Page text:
Italian Recipes for Meatless Days – Risotto in Bianco

Another recipe that appeared in the Bromley & District Times in January 1917, was this simple Risotto in Bianco, which helped give ideas to housewives looking to provide an interesting and delicious meal to their family, even though meat was in short supply. Risotto in Bianco 1/2 pound Rice, washed and dried 2 pints of Broth 2oz of Butter (or less if preferred) 2 tbsp Grated cheese Bring the broth to boil, then throw in the rice Boil until the broth is absorbed (about twenty minutes) Remove from the fire and…

Italian Recipes for Meatless Days – Gnocchi alla Romana

By 1917, certain foods were in short supply, especially meat, wheat for bread, butter and sugar.  Here is a recipe that appeared in the Bromley & District Times newspaper in January 1917. I liked the elegant suggestions about serving the Gnocchi alla Romana. Definitely for the middle-class housewife who maybe has lost her live-in cook!   Gnocchi alla Romana 3/4 pint Water 3/4 pint Milk 1/2 pound Semolina Butter Grated cheese Salt. Boil the semolina in the milk-and-water, with salt to taste for fifteen or twenty minutes, stirring well occasionally…

Hugh Bertram Neely, 2nd-Lieutenant

Hugh Bertram Neely was 2nd-Lieutenant of the 3rd Battalion, Suffolk Regiment (attached to 1st Battalion). He was the second son of William and Clare Neely, of Ruxley House, Widmore Road, Bromley. His brother Clive William Neely also fell in World War 1 in Basra. Hugh was educated at Quernmore School, Lancing College and then to Rouen. He entered the Medical School at Guy’s hospital where he took the Licentiate in Dental Surgery. He was noted as being a clever and able student.  He then went on to start a dental practice at…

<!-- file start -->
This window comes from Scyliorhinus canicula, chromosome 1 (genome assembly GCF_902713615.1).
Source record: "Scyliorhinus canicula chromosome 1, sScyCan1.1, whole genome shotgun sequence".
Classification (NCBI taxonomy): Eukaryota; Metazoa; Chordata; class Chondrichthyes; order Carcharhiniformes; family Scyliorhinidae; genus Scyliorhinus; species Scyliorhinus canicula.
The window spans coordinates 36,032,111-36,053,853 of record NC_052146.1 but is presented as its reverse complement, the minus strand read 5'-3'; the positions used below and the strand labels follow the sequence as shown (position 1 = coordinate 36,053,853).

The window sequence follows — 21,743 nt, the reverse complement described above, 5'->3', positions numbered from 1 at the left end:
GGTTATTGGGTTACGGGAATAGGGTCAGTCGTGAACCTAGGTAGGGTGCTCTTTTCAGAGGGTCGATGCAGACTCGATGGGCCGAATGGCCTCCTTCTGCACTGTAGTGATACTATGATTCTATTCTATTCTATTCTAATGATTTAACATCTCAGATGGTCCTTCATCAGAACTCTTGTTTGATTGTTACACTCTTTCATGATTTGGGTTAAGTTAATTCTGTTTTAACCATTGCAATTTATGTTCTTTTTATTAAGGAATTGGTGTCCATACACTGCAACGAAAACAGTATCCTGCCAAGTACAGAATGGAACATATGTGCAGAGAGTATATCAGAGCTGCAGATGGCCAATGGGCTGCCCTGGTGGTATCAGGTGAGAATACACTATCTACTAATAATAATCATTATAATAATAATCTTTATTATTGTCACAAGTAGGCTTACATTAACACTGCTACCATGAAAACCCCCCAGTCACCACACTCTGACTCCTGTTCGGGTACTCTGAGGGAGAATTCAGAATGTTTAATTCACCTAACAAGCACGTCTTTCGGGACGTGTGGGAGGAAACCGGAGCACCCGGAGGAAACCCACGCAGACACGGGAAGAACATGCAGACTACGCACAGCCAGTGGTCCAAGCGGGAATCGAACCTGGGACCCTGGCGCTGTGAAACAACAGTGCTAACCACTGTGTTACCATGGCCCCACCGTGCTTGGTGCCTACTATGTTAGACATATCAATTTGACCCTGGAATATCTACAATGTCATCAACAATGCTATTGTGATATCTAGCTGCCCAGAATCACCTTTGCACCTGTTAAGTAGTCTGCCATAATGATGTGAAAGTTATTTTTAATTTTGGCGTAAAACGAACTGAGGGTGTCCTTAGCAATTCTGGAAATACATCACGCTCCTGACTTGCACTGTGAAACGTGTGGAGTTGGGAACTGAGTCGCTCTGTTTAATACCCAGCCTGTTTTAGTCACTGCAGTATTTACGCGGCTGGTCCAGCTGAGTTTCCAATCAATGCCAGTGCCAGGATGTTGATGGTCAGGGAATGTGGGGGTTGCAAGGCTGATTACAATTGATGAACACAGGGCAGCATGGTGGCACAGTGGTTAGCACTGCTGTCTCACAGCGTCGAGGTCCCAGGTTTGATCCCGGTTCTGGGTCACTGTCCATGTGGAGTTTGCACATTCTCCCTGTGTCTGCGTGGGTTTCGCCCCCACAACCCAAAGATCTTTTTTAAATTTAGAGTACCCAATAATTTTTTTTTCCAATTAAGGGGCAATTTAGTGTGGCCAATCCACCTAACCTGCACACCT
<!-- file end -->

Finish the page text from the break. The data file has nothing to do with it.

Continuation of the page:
Private Ronald Young Hedderwick

Ronald Young Hedderick was the son of Robert Munter Hedderwick and Isabel Corbet Hedderwick, of Woodlands, Chislehurst, Kent. Born in London. He was a member of the Honourable Artillery Company, Ronald died on the 16th May 1915, aged 27, having just woken up. He stretched, exposing his head above the parapet and was picked off by a German sniper. He was one of 1,001 causalities buried at Voormezeele Enclosre no.3, in West Vlaanderen, Belgium. His grave stone is inscribed with the words “HE FOUGHT HIS WAY TO EVERLASTING LIFE MET BY HIS GOD’S…

Rifleman James William Hodson

James William Hodson, a native of Orpington, was a  member of the 2nd Battalion, King’s Royal Rifle Corps. His parents, William and Mary Ann Hodson, lived at 1 Bank Cottages, Lower Rd., St. Mary Cray, Kent. He was killed in action on the 21st May 1915, aged 23 Featured in the Bromley & District Times, 24th May 1918, page 4 He is buried  at Woburn Abbey Cemetery, Cuinchy in Pas de Calais, France.  His grave stone is inscribed with the words “GONE FROM US BUT NOT FORGOTTEN NEVER SHALL HIS MEMORY FADE” Researched using www.militaryancestors.co.uk…

Private Edward Butcher

Edward Butcher was the younger son of Mr William Butcher of Spout Hill Cottage, West Wickham. Prior to World War 1, he was a member of the Territorial Force (Croydon) for 7 years and joined the Queen’s Surrey Regiment about 2 years before the war broke out. He was in the band, a First Class Drummer.  He went to the Front at the beginning of the war.   He was killed at the retreat of Mons on the 15th September 1914, and buried at Moulins and a memorial service was held…

Lieutenant J L Miller-Hallett

2nd Lieutenant J L Miller-Hallett (possibly John Lionel) was the youngest son of Mr & Mrs A Miller-Hallett of Goddington near Chelsfield, Orpington. He was a member of the Indian Army attached to the 3rd Fusilliers, and passed into the Indian Army at outbreak of war from Sandhurst College.  His brother, 2nd-Lieutenant J A Miller-Haller had obtained his commission in the 11th Battalion South Wales Borderers and was stationed at Colwyn Bay. J L Miller-Hallett was twice wounded in action on the Western Front. First in June 1915, when it was reported in the Bromley &…